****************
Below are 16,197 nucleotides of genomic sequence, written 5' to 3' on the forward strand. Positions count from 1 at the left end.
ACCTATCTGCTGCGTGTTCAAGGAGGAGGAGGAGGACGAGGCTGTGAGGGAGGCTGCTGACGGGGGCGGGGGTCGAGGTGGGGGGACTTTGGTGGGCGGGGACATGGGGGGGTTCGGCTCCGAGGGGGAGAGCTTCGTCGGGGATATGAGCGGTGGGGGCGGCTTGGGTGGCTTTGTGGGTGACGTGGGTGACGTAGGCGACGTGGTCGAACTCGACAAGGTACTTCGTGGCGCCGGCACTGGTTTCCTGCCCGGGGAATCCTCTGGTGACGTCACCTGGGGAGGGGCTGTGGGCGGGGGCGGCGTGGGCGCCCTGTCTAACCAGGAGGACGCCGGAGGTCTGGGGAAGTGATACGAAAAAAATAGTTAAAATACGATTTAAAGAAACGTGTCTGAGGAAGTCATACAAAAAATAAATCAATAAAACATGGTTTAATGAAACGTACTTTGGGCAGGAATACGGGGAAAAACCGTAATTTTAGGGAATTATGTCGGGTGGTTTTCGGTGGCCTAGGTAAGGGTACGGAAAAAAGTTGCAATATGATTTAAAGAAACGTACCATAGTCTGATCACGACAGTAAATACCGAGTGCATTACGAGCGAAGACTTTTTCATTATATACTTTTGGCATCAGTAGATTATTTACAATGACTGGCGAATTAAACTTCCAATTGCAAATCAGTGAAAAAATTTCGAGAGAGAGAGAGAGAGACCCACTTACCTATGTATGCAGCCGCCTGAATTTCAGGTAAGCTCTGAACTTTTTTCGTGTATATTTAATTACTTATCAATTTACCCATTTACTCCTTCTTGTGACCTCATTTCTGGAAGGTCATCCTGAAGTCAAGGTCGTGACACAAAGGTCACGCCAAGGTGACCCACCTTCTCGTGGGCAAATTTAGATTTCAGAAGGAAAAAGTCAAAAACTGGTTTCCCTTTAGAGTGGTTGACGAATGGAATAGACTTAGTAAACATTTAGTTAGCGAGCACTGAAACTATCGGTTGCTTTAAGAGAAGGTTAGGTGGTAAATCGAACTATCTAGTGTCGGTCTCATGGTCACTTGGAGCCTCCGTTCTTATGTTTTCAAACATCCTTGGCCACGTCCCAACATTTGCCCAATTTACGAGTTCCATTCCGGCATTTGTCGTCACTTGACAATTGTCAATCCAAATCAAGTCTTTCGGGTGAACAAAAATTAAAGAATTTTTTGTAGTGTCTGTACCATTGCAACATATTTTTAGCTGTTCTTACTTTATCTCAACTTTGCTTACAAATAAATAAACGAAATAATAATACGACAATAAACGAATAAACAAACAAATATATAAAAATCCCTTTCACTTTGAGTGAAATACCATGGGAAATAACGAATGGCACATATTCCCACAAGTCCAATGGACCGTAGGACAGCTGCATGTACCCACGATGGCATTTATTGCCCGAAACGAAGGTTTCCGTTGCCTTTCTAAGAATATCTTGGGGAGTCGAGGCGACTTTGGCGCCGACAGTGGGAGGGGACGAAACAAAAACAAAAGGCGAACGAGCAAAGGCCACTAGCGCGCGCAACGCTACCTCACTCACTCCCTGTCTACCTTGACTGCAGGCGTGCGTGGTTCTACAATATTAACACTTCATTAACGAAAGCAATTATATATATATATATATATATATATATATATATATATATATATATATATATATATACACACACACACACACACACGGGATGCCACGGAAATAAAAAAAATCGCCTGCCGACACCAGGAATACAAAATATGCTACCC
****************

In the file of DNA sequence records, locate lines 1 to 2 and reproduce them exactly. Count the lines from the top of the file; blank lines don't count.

Below are 16,197 nucleotides of genomic sequence, written 5' to 3' on the forward strand. Positions count from 1 at the left end.
ACCTATCTGCTGCGTGTTCAAGGAGGAGGAGGAGGACGAGGCTGTGAGGGAGGCTGCTGACGGGGGCGGGGGTCGAGGTGGGGGGACTTTGGTGGGCGGGGACATGGGGGGGTTCGGCTCCGAGGGGGAGAGCTTCGTCGGGGATATGAGCGGTGGGGGCGGCTTGGGTGGCTTTGTGGGTGACGTGGGTGACGTAGGCGACGTGGTCGAACTCGACAAGGTACTTCGTGGCGCCGGCACTGGTTTCCTGCCCGGGGAATCCTCTGGTGACGTCACCTGGGGAGGGGCTGTGGGCGGGGGCGGCGTGGGCGCCCTGTCTAACCAGGAGGACGCCGGAGGTCTGGGGAAGTGATACGAAAAAAATAGTTAAAATACGATTTAAAGAAACGTGTCTGAGGAAGTCATACAAAAAATAAATCAATAAAACATGGTTTAATGAAACGTACTTTGGGCAGGAATACGGGGAAAAACCGTAATTTTAGGGAATTATGTCGGGTGGTTTTCGGTGGCCTAGGTAAGGGTACGGAAAAAAGTTGCAATATGATTTAAAGAAACGTACCATAGTCTGATCACGACAGTAAATACCGAGTGCATTACGAGCGAAGACTTTTTCATTATATACTTTTGGCATCAGTAGATTATTTACAATGACTGGCGAATTAAACTTCCAATTGCAAATCAGTGAAAAAATTTCGAGAGAGAGAGAGAGAGACCCACTTACCTATGTATGCAGCCGCCTGAATTTCAGGTAAGCTCTGAACTTTTTTCGTGTATATTTAATTACTTATCAATTTACCCATTTACTCCTTCTTGTGACCTCATTTCTGGAAGGTCATCCTGAAGTCAAGGTCGTGACACAAAGGTCACGCCAAGGTGACCCACCTTCTCGTGGGCAAATTTAGATTTCAGAAGGAAAAAGTCAAAAACTGGTTTCCCTTTAGAGTGGTTGACGAATGGAATAGACTTAGTAAACATTTAGTTAGCGAGCACTGAAACTATCGGTTGCTTTAAGAGAAGGTTAGGTGGTAAATCGAACTATCTAGTGTCGGTCTCATGGTCACTTGGAGCCTCCGTTCTTATGTTTTCAAACATCCTTGGCCACGTCCCAACATTTGCCCAATTTACGAGTTCCATTCCGGCATTTGTCGTCACTTGACAATTGTCAATCCAAATCAAGTCTTTCGGGTGAACAAAAATTAAAGAATTTTTTGTAGTGTCTGTACCATTGCAACATATTTTTAGCTGTTCTTACTTTATCTCAACTTTGCTTACAAATAAATAAACGAAATAATAATACGACAATAAACGAATAAACAAACAAATATATAAAAATCCCTTTCACTTTGAGTGAAATACCATGGGAAATAACGAATGGCACATATTCCCACAAGTCCAATGGACCGTAGGACAGCTGCATGTACCCACGATGGCATTTATTGCCCGAAACGAAGGTTTCCGTTGCCTTTCTAAGAATATCTTGGGGAGTCGAGGCGACTTTGGCGCCGACAGTGGGAGGGGACGAAACAAAAACAAAAGGCGAACGAGCAAAGGCCACTAGCGCGCGCAACGCTACCTCACTCACTCCCTGTCTACCTTGACTGCAGGCGTGCGTGGTTCTACAATATTAACACTTCATTAACGAAAGCAATTATATATATATATATATATATATATATATATATATATATATATATATATATATATACACACACACACACACACACGGGATGCCACGGAAATAAAAAAAATCGCCTGCCGACACCAGGAATACAAAATATGCTACCC